Senate testimony

From left to right: David Dorsett, Scott Pierce and Jack Livingston testify before the Minnesota Senates Commerce Committee in December about the success of HomeTown Credit Union’s student-run branch at Owatonna High School. Dorsett is the credit union’s youth education supervisor, Pierce is an OHS business education teacher, and Livingston is a high school senior and a two-year employee at the credit union. (Submitted photo)

When Jack Livingston testified before the Minnesota Senate Commerce Committee last month, he told the senators about the benefits he has derived from working with HomeTown Credit Union here in Owatonna.

“Today is my two-year anniversary at the credit union branch,” Mr. Livingston said that day. “In those two years, I’ve gained real-world, professional experiences.”

And, he said, he will be able to use those experiences not only throughout his career but as he furthers his education.

Furthers his education?

Yes, Mr. Livingston plans to study finance at Minnesota State University-Mankato starting next year. Currently, he’s a senior — that’s right, a senior — at Owatonna High School, and the “branch” he was talking about is the student-run branch at OHS.

So impressed were the powers that be with the partnership between the high school and the credit union, that representatives from both institutions were invited to the December hearing. HomeTown Credit Union’s Vice President of Business Growth Marian Murphy shared an account of the hearing with me.

So, begin with considering the comments of Minnesota Department of Commerce Commissioner Mike Rothman, who kicked off the day’s testimony.

“I applaud the partnership between HomeTown Credit Union and Owatonna High School,” the commissioner said. “They are on the front line of financial education and are helping Minnesotans build financial security starting in kindergarten and throughout their lives.”

The credit union branch, which opened in the fall of 2011, is the state’s first in-school, student run credit union, which means that students not only get to use its services, but those who work there — under the guidance and supervision of a credit union manager, of course — gain professional experience, like young Mr. Livingston. Both are vital to the mission of that branch.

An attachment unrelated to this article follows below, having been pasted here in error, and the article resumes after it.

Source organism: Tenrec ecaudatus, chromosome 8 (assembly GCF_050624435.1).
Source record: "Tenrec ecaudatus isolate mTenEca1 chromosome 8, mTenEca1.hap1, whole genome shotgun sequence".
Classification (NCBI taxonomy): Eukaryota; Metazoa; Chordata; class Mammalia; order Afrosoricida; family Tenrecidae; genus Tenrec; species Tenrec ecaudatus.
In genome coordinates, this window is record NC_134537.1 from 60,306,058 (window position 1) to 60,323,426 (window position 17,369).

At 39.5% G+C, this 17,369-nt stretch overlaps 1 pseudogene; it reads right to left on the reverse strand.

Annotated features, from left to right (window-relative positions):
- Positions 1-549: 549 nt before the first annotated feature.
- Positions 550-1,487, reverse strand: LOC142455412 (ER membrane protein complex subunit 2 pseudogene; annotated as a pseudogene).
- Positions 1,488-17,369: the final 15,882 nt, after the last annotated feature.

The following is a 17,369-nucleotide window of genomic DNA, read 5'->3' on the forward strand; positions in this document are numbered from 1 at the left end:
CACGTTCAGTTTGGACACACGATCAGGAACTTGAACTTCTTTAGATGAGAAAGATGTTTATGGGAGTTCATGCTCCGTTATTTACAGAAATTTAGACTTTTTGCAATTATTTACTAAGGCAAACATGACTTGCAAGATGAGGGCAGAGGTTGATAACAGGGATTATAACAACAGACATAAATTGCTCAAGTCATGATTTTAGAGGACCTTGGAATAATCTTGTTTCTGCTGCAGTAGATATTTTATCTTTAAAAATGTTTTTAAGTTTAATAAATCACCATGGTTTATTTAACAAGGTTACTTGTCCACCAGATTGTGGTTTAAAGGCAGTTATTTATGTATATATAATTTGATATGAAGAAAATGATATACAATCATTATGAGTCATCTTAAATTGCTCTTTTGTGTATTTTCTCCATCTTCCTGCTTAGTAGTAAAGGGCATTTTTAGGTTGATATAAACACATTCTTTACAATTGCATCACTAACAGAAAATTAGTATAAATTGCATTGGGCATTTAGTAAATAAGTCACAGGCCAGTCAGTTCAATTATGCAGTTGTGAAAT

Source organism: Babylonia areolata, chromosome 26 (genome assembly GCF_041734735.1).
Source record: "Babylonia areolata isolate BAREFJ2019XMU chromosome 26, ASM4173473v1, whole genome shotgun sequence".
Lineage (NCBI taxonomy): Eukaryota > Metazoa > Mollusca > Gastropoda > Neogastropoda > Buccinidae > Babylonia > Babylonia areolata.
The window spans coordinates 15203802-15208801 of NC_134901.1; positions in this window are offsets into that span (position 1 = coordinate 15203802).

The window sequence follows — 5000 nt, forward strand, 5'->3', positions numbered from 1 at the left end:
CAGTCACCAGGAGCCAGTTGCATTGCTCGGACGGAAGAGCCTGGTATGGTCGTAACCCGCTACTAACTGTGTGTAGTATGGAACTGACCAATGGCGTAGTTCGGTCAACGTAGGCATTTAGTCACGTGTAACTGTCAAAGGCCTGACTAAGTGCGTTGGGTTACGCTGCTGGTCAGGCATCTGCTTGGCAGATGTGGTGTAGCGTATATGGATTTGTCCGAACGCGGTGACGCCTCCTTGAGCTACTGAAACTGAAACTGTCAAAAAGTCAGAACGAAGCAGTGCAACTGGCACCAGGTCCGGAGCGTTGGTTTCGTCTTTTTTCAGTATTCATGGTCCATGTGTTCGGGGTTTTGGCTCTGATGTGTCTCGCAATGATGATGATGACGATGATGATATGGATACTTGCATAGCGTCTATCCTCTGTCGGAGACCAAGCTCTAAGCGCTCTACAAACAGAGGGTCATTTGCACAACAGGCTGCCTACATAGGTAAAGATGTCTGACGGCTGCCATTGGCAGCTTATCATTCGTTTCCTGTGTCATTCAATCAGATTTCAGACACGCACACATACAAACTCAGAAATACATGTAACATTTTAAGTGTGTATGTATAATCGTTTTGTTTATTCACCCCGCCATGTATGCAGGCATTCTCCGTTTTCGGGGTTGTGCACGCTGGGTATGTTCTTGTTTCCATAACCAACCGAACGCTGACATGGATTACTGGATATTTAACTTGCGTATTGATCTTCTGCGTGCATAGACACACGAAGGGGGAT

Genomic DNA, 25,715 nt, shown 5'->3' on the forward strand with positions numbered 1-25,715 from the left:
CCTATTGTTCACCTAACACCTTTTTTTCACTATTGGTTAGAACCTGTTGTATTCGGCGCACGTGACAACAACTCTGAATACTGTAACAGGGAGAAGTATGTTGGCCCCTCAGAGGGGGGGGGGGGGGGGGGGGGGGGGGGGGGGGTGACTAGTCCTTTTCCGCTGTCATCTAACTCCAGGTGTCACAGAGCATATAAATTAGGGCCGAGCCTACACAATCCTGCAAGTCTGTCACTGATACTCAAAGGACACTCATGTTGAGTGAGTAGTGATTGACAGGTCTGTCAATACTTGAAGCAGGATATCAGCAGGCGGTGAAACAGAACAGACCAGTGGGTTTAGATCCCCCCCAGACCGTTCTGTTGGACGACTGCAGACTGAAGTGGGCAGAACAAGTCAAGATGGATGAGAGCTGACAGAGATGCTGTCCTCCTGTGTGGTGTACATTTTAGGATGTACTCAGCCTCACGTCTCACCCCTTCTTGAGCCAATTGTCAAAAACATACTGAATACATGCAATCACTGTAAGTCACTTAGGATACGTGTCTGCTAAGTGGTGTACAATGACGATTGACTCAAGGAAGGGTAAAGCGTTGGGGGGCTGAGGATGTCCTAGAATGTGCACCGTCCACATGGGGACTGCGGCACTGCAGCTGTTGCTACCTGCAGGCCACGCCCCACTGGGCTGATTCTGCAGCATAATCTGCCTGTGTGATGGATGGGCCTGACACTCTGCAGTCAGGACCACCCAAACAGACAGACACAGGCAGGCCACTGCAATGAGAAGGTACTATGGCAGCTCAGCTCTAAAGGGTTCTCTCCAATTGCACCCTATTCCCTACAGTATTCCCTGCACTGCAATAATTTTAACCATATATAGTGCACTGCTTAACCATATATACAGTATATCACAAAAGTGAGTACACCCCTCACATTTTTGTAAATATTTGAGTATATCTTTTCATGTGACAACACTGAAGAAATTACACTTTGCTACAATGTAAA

“We strive to educate youth to help avoid financial pitfalls later on in life,” said David Dorsett, the youth education supervisor for the credit union during the hearing. “Our student employees learn by working at the branch and also share the knowledge they gain with their peers.”

The senators got their chance to talk about the student-run credit union branch, including Steele County’s own Sen. Vicki Jensen, DFL-Owatonna, the vice chair of the Commerce Committee.

“It is important to me as a legislator to see what schools are doing in financial education and to get a broader idea of what is possible,” Sen. Jensen said. “I see the value in what you are doing.”

Sen. James Metzen, DFL-South St. Paul and the chair of the committee, agreed.

“This should be going on in every school in Minnesota,” he said. “It’s so essential for kids to learn about finances and money.”

I should add that Owatonna High School and HomeTown Credit Union have apparently started a trend. The number of student-run branches in the state has grown to five during 2014 and more are planned to open next year.

Still dancing

As promised, an update on the Cedar Ballroom.

You may recall that I reported that Owatonna Fit Lab, the business formerly known as Health Nutz, was moving into a larger space — a larger space that would not only bring the business back to downtown Owatonna, but would also allow it to do so much more.

That move took place at the first of the year with Owatonna Fit Lab occupying the space formerly occupied by the Cedar Ballroom.

One really big unanswered question in that report, however, was this: Whatever happened to Cedar Ballroom?

I tried at the time to reach Brian and Lynette Dawley, the owners and instructors of the Cedar Ballroom, but with the holidays and such, I wasn’t able to reach them.

I’ve since reached them.

Yes, Lynette confirmed this week, they did close the dance studio in downtown Owatonna. But, she said, the couple, who have been dancing together for close to 25 years, is still in business giving dance lessons.